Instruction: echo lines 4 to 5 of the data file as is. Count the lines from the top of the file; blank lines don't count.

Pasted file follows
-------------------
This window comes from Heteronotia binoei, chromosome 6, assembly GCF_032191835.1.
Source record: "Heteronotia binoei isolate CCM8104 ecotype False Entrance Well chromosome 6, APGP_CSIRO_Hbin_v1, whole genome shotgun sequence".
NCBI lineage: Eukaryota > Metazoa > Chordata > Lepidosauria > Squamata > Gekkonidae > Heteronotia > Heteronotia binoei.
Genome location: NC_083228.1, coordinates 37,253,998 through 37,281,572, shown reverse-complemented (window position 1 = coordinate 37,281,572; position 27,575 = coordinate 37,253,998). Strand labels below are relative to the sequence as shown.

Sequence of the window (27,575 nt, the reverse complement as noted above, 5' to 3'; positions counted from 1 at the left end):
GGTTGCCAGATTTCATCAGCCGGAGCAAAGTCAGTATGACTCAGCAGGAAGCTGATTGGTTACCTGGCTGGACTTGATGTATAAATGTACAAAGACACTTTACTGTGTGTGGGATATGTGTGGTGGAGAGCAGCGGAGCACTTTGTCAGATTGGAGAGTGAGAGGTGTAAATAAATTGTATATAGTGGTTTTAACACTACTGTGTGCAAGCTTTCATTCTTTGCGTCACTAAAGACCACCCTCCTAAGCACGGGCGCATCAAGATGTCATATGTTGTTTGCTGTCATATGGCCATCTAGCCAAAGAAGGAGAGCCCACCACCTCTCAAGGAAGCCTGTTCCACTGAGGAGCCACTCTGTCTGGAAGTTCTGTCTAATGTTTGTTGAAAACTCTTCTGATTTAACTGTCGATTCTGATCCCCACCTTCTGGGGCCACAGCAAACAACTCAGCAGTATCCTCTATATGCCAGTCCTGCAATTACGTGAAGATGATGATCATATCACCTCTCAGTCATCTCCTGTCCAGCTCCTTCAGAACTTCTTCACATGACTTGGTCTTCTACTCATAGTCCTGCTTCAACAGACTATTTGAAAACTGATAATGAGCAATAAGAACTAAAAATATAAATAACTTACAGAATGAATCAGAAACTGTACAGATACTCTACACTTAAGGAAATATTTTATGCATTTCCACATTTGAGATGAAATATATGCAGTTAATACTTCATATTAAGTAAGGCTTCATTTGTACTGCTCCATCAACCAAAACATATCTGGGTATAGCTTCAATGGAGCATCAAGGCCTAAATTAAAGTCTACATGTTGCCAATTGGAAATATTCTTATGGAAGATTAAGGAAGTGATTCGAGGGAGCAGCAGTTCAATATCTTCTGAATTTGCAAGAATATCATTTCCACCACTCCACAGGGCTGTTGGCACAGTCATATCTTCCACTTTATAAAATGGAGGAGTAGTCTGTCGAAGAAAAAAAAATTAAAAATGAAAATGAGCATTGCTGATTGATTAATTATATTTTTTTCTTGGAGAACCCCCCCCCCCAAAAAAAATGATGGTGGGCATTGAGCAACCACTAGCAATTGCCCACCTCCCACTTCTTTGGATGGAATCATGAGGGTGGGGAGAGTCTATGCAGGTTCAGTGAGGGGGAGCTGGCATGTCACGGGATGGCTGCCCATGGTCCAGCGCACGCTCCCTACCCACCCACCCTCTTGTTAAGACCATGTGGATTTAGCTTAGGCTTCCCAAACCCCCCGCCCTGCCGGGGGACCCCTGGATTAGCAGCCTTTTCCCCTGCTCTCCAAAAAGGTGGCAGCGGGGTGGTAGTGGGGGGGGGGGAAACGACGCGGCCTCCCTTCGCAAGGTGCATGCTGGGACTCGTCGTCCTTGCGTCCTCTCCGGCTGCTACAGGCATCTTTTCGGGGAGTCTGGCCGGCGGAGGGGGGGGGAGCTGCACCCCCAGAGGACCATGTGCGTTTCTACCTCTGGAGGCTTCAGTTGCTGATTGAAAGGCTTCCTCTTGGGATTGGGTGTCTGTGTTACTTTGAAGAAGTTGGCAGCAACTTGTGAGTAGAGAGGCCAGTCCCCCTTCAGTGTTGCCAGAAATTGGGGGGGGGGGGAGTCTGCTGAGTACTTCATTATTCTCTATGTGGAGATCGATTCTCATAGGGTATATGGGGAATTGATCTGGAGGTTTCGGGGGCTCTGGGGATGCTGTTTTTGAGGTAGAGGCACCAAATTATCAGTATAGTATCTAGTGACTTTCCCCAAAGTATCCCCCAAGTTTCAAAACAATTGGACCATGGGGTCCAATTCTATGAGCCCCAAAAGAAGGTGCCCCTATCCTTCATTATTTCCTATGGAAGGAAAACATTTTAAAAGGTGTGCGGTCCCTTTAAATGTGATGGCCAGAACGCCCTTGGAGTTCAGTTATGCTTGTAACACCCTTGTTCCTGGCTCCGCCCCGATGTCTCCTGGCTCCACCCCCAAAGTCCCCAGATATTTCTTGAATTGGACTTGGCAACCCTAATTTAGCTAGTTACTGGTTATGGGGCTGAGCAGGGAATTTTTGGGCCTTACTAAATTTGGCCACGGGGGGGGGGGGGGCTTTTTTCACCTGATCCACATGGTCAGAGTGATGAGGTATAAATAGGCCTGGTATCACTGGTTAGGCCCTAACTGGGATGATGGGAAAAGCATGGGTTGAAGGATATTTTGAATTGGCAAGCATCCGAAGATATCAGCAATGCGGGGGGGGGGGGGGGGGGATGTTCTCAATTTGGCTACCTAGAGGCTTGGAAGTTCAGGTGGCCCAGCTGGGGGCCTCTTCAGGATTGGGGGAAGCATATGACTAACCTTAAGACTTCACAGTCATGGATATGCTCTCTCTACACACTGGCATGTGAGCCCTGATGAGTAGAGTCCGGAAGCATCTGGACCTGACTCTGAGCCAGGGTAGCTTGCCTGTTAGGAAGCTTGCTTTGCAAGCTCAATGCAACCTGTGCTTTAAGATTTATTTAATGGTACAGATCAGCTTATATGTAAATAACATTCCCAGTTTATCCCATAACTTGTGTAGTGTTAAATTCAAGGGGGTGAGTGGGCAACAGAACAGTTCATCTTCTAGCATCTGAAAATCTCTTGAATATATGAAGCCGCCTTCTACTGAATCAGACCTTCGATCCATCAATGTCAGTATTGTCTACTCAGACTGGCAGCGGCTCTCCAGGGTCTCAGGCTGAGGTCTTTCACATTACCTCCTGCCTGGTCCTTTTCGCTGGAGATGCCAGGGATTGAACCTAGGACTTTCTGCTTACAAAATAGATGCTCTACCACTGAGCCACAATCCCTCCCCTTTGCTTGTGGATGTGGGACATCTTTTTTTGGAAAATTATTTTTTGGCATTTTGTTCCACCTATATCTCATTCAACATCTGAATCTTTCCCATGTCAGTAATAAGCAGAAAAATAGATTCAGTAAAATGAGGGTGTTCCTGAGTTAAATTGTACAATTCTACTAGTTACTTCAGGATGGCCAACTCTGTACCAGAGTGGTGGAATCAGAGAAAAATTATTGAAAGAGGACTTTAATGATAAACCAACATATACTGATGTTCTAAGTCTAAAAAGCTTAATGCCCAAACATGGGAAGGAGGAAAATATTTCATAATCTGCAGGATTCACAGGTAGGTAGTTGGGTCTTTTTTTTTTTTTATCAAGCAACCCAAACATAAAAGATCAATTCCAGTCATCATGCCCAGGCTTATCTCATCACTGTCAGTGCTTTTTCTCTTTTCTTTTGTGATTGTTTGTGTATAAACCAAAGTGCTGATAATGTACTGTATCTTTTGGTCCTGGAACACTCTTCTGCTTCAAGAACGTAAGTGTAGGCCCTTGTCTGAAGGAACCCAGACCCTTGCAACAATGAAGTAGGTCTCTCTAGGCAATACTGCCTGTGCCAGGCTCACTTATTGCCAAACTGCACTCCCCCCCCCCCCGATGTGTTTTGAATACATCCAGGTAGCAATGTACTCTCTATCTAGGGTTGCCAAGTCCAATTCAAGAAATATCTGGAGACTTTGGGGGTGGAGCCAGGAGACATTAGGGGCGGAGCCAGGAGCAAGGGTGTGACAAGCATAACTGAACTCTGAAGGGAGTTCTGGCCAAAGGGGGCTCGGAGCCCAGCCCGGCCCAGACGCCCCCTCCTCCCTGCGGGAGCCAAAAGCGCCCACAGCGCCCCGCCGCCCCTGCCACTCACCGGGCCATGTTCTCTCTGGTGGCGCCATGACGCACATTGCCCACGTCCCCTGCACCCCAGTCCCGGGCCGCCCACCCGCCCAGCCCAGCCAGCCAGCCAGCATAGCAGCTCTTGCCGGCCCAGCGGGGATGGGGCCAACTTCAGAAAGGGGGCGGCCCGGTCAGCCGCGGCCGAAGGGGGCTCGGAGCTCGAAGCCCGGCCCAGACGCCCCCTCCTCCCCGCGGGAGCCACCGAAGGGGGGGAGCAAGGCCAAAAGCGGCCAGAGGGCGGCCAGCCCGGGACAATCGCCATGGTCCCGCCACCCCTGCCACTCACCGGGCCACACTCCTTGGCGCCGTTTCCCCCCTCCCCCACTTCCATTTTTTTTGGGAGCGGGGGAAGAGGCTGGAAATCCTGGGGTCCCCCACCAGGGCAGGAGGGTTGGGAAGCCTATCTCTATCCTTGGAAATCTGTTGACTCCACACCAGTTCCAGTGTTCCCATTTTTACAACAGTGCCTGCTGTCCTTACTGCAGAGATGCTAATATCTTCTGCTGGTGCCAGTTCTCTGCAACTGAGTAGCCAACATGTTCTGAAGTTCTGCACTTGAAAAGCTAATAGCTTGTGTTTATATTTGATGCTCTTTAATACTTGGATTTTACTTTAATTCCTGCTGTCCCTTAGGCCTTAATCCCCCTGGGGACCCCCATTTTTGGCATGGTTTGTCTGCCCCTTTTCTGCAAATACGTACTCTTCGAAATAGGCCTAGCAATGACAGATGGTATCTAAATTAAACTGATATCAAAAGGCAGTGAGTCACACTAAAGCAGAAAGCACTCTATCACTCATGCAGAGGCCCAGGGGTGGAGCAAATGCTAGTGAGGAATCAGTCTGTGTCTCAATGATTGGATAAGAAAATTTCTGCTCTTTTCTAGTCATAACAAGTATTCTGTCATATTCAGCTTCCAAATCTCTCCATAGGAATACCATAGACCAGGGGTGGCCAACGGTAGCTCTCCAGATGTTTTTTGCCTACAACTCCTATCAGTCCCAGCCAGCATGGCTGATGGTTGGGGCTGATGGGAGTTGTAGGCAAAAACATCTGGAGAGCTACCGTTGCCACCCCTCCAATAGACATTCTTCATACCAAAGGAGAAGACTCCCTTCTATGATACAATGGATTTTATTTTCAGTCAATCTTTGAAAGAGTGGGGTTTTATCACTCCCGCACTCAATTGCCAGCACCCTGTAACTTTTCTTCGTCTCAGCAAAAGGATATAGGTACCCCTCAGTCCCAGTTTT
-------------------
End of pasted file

Genome location: NC_083228.1, coordinates 37,253,998 through 37,281,572, shown reverse-complemented (window position 1 = coordinate 37,281,572; position 27,575 = coordinate 37,253,998). Strand labels below are relative to the sequence as shown.

Sequence of the window (27,575 nt, the reverse complement as noted above, 5' to 3'; positions counted from 1 at the left end):